Those of you who read this blog know my feelings about corporal punishment. After reading enough of the evidence against it, especially its ineffectiveness, I must confess I was very surprised to read in Nurture Shock that corporal punishment was actually an effective disciplinary method among African-Americans. The reason for this was because:
In the black community, spanking was seen as something that every kid went through. It was accepted as the norm. In the white community, spanking was taboo and saved only for the worst offenses; it usually involved a parent who was very angry with the child and had lost his temper. The message this conveyed to the child was something akin to: “what you have done is so deviant that you deserve a special punishment, which is spanking.” In other words, children react more to their parents’ reactions than they do to the argument or the physical discipline.
That got me thinking about something else… the whole Chinese Tiger parenting methods. Similar to how corporal punishment worked for the African-Americans because that was the norm, Tiger parenting methods may actually work better in Asian communities because it is the norm. Let me explain…
Children will compare. They speak to their friends and they gripe about their parents. But if they all have a similar upbringing, then the way they are treated at home will seem as no different to the way their friends are treated. They may complain, they may share their pain, but everyone feels more or less the same. In the African-American community, a kid might tell his friend he got spanked for misbehaving and his friend would echo with a similar incident of being spanked for misbehaviour. In the Chinese community, a kid might tell his friend that his parents got really angry that he only scored a B for a test and his friend would echo a similar incident of performing below parental expectations.
So what went wrong for Amy Chuah? I believe it is the mixing of cultures. As I said, children will compare. If their friends do not endure the same hardships they do, they may start to question the parenting methods of their own parents – “My friend’s Dad is pleased when he gets a “B” so why are my parents freaking out?” Obviously not every child will respond the same way – some children will accept it while others will fight it. How each child responds depends on so many different factors – temperament, personality, environment, expectations – but I do believe that a large part of the problem is as Livescience pointed out in article about a few studies indicating that Tiger Parenting was tough on kids:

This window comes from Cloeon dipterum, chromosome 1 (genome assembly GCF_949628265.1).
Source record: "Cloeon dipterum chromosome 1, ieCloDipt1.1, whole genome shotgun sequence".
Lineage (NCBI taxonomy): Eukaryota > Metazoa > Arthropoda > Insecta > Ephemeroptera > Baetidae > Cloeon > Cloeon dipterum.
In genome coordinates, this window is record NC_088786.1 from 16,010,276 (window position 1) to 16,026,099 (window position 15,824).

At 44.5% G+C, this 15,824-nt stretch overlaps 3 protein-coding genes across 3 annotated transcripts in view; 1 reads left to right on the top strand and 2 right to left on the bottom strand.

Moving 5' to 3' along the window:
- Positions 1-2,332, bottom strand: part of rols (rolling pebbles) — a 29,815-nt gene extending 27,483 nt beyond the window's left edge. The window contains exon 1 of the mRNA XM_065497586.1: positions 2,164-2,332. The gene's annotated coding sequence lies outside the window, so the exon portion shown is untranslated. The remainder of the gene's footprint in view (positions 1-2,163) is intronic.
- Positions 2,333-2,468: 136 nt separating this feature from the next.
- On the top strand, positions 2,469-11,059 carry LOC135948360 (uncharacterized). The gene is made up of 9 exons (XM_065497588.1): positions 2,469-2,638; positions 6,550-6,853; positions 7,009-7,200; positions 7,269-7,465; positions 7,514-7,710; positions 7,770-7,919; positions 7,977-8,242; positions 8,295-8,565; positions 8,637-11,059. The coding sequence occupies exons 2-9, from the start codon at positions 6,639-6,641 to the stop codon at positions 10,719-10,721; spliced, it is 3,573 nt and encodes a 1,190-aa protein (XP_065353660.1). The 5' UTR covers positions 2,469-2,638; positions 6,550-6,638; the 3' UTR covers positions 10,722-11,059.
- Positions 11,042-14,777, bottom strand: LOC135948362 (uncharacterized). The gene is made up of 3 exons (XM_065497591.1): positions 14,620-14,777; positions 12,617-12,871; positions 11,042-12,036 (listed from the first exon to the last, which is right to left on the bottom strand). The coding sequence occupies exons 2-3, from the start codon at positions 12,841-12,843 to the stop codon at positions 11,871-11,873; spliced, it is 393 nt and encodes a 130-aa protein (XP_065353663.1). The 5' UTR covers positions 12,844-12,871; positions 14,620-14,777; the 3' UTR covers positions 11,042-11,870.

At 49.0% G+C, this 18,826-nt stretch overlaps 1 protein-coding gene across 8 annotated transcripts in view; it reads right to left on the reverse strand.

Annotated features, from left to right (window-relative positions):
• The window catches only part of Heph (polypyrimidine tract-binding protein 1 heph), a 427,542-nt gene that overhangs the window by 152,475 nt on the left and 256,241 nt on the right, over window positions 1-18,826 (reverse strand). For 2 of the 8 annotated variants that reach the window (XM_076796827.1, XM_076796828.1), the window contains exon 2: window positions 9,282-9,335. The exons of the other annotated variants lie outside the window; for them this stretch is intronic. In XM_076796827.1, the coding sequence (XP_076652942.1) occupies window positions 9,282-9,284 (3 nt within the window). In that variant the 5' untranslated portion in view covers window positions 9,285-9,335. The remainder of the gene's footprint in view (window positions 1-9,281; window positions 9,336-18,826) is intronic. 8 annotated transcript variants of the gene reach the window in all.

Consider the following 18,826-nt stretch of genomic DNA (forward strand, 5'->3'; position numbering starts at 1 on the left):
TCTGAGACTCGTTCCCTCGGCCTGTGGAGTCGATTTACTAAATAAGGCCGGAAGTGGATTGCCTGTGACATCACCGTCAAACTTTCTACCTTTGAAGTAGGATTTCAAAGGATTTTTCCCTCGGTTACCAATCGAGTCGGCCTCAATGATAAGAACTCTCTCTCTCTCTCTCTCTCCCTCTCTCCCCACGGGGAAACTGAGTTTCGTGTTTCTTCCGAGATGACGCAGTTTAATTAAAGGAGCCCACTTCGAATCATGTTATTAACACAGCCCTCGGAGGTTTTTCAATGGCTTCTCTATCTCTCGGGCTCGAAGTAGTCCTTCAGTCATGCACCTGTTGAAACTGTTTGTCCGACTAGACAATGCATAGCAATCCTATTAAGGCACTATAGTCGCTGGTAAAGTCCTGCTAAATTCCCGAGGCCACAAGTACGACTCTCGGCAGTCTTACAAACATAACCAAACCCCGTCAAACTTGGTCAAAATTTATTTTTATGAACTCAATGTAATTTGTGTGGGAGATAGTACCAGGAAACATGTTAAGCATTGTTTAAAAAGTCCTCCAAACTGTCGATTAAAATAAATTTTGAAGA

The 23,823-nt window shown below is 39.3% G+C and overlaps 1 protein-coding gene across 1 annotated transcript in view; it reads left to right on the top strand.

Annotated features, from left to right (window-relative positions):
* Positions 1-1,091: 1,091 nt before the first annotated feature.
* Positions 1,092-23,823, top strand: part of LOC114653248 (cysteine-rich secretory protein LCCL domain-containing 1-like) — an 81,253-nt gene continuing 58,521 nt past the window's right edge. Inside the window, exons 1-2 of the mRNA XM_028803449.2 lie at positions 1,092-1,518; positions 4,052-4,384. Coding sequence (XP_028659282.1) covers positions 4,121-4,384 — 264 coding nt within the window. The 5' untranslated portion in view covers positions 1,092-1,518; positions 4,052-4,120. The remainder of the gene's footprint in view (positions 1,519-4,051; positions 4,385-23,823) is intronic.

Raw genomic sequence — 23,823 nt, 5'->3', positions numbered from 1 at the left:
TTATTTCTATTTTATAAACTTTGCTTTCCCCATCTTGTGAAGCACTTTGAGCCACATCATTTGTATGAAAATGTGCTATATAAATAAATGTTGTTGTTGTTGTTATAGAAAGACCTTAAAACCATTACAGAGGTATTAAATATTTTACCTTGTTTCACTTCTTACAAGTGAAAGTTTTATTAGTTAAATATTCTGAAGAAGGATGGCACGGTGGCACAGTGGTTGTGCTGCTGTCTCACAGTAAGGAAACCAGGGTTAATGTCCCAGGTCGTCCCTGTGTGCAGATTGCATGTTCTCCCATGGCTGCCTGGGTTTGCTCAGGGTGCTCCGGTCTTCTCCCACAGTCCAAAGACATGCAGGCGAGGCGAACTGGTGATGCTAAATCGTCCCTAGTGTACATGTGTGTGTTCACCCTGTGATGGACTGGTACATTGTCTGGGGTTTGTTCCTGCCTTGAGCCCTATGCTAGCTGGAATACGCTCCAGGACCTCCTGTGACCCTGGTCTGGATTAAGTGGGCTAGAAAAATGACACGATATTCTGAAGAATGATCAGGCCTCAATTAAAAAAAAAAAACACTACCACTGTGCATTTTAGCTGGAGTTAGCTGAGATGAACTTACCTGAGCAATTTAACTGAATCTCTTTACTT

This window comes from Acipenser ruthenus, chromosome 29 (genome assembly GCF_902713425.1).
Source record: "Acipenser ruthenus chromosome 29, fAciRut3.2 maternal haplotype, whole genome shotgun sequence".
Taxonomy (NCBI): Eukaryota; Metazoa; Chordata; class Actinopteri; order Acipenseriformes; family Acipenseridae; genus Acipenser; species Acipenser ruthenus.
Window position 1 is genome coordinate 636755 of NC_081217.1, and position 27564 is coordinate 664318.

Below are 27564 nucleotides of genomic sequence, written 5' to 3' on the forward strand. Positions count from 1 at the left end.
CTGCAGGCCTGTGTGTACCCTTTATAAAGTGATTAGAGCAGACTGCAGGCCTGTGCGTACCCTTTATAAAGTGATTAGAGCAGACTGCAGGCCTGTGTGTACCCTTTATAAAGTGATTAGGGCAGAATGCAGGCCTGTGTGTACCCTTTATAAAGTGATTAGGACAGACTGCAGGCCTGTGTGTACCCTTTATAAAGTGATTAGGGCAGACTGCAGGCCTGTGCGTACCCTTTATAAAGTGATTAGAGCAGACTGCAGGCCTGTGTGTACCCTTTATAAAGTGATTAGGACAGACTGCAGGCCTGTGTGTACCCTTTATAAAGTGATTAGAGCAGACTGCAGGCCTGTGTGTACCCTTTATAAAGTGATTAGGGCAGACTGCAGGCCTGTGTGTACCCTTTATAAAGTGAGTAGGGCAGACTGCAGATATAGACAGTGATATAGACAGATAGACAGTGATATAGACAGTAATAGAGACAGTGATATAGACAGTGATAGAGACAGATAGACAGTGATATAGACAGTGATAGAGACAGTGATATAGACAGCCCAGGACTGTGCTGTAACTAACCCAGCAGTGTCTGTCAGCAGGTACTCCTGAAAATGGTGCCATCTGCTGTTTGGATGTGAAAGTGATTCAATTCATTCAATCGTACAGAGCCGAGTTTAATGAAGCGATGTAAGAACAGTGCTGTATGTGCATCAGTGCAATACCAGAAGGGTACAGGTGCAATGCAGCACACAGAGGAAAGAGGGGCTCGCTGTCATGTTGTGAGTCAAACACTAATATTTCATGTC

“When children are caught in between their parents’ old way of parenting and being and culture and the new in the U.S., then that can be very, very tough for children in a variety of ways.”
By moving to a new country, the Chinese students have been exposed to a new culture and a new norm. They begin to question the “norms” that are imposed upon them by their parents that have been brought over from their home country. With so much movement between countries, there is a lot of cross-cultural exposure which is destroying all the “norms” we grew up with. The old rules and practices can no longer be applied to achieve the same results. The environment has changed and therefore the methods must change as well. Unfortunately, being on new grounds and unbroken territory, it makes for a tough generation for parents to parent. No one can tell you what works best for your family but you. They can make suggestions, they can make inferences, they can quote studies, and they can point out trends, but at the end of the day, the uniqueness of your family can make it all relevant or squat.
That said, I still don’t think corporal punishment or Tiger parenting is for me. It might work for you, or it might not. I guess it just goes to show that nothing in life is ever really a “sure thing”. Perhaps just the awareness of this might help us open up to the ideas we used to reject as being “wrong” or “bad parenting”. Maybe we can stop looking incredulously at the parent in the mall for doing something we would never dream of doing. Just a thought…